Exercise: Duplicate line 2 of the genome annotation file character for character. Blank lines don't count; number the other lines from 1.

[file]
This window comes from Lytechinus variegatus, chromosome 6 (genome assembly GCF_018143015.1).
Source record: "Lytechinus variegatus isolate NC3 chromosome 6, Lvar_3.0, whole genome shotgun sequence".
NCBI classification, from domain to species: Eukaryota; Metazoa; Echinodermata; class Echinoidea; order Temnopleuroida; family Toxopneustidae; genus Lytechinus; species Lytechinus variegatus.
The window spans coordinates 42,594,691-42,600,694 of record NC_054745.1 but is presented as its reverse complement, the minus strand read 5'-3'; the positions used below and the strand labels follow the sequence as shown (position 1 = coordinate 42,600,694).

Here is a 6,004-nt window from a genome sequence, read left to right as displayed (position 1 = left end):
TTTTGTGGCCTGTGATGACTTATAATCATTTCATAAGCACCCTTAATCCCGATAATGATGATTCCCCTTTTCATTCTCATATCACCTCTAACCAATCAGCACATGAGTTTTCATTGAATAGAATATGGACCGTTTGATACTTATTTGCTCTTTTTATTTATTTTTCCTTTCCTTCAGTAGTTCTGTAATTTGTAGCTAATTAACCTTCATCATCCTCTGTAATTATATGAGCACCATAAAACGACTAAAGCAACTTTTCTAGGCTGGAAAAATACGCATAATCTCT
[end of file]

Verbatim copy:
Source record: "Lytechinus variegatus isolate NC3 chromosome 6, Lvar_3.0, whole genome shotgun sequence".